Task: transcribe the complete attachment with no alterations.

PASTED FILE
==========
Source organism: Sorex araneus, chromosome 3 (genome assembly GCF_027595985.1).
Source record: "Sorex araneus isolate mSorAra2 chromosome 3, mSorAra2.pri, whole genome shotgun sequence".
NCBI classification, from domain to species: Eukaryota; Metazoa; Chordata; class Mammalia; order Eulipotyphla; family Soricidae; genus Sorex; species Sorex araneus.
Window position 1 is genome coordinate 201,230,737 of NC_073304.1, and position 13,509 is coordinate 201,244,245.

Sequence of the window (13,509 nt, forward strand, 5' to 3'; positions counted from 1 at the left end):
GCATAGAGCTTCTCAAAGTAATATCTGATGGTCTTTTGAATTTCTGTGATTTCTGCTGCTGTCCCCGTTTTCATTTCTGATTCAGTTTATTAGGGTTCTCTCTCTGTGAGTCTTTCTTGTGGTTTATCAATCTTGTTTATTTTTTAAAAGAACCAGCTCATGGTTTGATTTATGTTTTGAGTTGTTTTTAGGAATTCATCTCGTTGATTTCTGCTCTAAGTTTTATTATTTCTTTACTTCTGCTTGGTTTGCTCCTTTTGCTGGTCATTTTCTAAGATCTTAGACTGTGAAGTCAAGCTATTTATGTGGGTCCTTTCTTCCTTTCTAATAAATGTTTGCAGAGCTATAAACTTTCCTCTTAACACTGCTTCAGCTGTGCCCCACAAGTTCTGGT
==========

Source organism: Sorex araneus, chromosome 3 (genome assembly GCF_027595985.1).
Source record: "Sorex araneus isolate mSorAra2 chromosome 3, mSorAra2.pri, whole genome shotgun sequence".
NCBI classification, from domain to species: Eukaryota; Metazoa; Chordata; class Mammalia; order Eulipotyphla; family Soricidae; genus Sorex; species Sorex araneus.
Window position 1 is genome coordinate 201,230,737 of NC_073304.1, and position 13,509 is coordinate 201,244,245.

Sequence of the window (13,509 nt, forward strand, 5' to 3'; positions counted from 1 at the left end):
GCATAGAGCTTCTCAAAGTAATATCTGATGGTCTTTTGAATTTCTGTGATTTCTGCTGCTGTCCCCGTTTTCATTTCTGATTCAGTTTATTAGGGTTCTCTCTCTGTGAGTCTTTCTTGTGGTTTATCAATCTTGTTTATTTTTTAAAAGAACCAGCTCATGGTTTGATTTATGTTTTGAGTTGTTTTTAGGAATTCATCTCGTTGATTTCTGCTCTAAGTTTTATTATTTCTTTACTTCTGCTTGGTTTGCTCCTTTTGCTGGTCATTTTCTAAGATCTTAGACTGTGAAGTCAAGCTATTTATGTGGGTCCTTTCTTCCTTTCTAATAAATGTTTGCAGAGCTATAAACTTTCCTCTTAACACTGCTTCAGCTGTGCCCCACAAGTTCTGGT